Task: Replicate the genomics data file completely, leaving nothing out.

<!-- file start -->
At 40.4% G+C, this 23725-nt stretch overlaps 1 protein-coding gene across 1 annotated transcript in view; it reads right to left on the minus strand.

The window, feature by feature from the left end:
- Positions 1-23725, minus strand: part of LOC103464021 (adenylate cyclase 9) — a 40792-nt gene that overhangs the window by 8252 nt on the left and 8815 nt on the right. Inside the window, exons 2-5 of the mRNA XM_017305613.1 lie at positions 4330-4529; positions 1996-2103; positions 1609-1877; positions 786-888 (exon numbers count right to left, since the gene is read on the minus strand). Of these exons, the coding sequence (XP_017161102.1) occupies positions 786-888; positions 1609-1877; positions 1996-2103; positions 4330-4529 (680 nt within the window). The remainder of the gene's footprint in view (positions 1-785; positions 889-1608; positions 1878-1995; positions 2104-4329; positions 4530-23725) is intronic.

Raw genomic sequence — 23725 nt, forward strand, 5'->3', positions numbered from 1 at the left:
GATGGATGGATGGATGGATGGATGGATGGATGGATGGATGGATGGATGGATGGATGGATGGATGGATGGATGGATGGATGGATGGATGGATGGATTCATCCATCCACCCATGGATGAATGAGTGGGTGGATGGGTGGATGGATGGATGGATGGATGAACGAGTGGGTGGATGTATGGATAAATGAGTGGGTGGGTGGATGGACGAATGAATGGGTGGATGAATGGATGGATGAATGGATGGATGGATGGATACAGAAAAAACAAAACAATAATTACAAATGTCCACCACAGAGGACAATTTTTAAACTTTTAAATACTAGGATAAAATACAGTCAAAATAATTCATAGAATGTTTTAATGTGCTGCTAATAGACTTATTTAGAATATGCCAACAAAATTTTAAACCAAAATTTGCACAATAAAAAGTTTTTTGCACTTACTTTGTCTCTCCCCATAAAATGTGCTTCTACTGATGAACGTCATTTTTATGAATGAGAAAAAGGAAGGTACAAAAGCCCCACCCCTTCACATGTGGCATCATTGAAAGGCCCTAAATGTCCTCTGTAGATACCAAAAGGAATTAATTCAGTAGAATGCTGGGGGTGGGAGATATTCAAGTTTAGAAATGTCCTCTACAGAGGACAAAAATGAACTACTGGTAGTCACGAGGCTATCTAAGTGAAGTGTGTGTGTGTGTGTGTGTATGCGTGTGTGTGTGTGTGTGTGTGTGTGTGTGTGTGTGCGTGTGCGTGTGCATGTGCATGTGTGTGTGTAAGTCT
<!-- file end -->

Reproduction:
At 40.4% G+C, this 23725-nt stretch overlaps 1 protein-coding gene across 1 annotated transcript in view; it reads right to left on the minus strand.

The window, feature by feature from the left end:
- Positions 1-23725, minus strand: part of LOC103464021 (adenylate cyclase 9) — a 40792-nt gene that overhangs the window by 8252 nt on the left and 8815 nt on the right. Inside the window, exons 2-5 of the mRNA XM_017305613.1 lie at positions 4330-4529; positions 1996-2103; positions 1609-1877; positions 786-888 (exon numbers count right to left, since the gene is read on the minus strand). Of these exons, the coding sequence (XP_017161102.1) occupies positions 786-888; positions 1609-1877; positions 1996-2103; positions 4330-4529 (680 nt within the window). The remainder of the gene's footprint in view (positions 1-785; positions 889-1608; positions 1878-1995; positions 2104-4329; positions 4530-23725) is intronic.

Raw genomic sequence — 23725 nt, forward strand, 5'->3', positions numbered from 1 at the left:
GATGGATGGATGGATGGATGGATGGATGGATGGATGGATGGATGGATGGATGGATGGATGGATGGATGGATGGATGGATGGATGGATGGATGGATTCATCCATCCACCCATGGATGAATGAGTGGGTGGATGGGTGGATGGATGGATGGATGGATGAACGAGTGGGTGGATGTATGGATAAATGAGTGGGTGGGTGGATGGACGAATGAATGGGTGGATGAATGGATGGATGAATGGATGGATGGATGGATACAGAAAAAACAAAACAATAATTACAAATGTCCACCACAGAGGACAATTTTTAAACTTTTAAATACTAGGATAAAATACAGTCAAAATAATTCATAGAATGTTTTAATGTGCTGCTAATAGACTTATTTAGAATATGCCAACAAAATTTTAAACCAAAATTTGCACAATAAAAAGTTTTTTGCACTTACTTTGTCTCTCCCCATAAAATGTGCTTCTACTGATGAACGTCATTTTTATGAATGAGAAAAAGGAAGGTACAAAAGCCCCACCCCTTCACATGTGGCATCATTGAAAGGCCCTAAATGTCCTCTGTAGATACCAAAAGGAATTAATTCAGTAGAATGCTGGGGGTGGGAGATATTCAAGTTTAGAAATGTCCTCTACAGAGGACAAAAATGAACTACTGGTAGTCACGAGGCTATCTAAGTGAAGTGTGTGTGTGTGTGTGTGTATGCGTGTGTGTGTGTGTGTGTGTGTGTGTGTGTGTGTGCGTGTGCGTGTGCATGTGCATGTGTGTGTGTAAGTCT